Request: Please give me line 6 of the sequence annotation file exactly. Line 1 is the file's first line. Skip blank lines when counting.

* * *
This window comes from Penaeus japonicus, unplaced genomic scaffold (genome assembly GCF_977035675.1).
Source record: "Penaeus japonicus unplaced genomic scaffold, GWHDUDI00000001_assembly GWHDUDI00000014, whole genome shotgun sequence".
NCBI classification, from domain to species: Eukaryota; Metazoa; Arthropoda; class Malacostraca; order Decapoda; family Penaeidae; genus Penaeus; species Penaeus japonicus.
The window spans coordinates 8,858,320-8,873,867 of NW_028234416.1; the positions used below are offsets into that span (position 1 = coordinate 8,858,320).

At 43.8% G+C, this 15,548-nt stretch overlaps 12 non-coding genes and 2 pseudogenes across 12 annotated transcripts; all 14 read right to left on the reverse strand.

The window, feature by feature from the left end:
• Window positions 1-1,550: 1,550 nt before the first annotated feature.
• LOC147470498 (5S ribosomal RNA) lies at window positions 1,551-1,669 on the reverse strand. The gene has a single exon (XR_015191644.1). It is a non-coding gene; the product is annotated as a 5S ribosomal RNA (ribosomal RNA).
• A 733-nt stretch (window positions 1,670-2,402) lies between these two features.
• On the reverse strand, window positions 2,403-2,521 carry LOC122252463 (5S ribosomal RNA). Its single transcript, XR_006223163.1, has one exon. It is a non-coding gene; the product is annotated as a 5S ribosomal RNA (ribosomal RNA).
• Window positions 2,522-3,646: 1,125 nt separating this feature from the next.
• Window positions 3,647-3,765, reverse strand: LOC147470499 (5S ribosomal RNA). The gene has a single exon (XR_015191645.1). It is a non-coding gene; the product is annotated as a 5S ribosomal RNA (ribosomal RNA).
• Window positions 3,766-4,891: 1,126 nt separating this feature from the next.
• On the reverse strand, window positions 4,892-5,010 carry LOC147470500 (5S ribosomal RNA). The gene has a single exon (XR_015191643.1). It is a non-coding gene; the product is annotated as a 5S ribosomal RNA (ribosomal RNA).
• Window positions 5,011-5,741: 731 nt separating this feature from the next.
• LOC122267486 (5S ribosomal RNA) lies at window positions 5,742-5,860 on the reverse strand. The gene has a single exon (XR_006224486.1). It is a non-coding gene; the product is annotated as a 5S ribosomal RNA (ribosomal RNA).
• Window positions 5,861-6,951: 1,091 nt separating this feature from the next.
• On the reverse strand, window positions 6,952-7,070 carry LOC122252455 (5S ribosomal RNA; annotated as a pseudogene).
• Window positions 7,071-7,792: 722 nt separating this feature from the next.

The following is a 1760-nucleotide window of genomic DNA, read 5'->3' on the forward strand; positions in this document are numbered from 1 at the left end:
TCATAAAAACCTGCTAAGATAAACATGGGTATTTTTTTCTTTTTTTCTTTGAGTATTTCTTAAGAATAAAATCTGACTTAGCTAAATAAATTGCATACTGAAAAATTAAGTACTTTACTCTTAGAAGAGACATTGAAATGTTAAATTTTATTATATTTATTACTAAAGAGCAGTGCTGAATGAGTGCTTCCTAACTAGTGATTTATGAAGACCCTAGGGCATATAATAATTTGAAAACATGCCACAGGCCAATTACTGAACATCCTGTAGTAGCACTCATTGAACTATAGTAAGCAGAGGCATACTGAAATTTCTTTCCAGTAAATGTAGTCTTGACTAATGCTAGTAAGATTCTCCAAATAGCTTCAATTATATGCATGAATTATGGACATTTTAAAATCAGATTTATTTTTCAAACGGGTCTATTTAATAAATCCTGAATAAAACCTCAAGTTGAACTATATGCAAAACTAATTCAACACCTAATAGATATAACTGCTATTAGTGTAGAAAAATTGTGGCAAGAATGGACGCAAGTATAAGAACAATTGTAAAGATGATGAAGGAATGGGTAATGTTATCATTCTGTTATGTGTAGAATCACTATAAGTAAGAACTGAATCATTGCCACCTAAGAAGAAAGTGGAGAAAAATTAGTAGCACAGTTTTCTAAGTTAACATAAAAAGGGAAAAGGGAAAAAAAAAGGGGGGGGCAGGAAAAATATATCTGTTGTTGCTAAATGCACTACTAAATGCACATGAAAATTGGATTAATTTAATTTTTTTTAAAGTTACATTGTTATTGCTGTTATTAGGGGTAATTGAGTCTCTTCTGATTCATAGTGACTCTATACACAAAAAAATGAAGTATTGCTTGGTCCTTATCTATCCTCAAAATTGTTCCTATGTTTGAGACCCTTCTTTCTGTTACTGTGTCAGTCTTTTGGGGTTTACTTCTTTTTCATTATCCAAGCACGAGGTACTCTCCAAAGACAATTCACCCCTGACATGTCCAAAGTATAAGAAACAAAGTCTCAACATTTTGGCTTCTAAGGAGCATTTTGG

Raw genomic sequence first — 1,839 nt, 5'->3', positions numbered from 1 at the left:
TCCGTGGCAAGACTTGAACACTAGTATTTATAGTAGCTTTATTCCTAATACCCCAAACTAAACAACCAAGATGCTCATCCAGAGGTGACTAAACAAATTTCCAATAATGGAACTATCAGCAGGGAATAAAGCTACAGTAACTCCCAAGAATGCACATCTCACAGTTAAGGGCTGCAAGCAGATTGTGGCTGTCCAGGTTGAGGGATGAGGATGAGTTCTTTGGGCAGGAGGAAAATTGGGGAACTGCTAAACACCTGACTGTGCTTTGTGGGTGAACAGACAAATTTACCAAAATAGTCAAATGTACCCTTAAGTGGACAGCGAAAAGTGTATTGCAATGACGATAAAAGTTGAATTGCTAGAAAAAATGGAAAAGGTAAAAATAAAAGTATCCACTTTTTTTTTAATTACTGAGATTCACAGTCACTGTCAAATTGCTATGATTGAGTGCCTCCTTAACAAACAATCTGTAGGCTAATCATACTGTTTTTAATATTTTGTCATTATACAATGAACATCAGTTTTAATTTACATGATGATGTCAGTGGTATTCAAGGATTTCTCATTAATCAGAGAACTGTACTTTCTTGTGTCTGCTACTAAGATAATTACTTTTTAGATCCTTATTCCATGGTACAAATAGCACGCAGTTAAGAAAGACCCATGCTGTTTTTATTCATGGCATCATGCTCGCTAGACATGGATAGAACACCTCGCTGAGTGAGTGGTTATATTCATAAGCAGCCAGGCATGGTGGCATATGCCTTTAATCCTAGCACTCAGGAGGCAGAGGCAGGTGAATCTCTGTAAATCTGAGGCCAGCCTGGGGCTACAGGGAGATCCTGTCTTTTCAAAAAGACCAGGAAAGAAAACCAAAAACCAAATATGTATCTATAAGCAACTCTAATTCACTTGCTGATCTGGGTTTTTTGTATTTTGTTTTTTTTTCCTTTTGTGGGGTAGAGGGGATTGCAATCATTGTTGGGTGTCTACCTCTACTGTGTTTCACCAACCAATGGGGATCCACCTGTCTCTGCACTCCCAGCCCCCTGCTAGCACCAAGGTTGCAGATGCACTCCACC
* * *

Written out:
The window, feature by feature from the left end: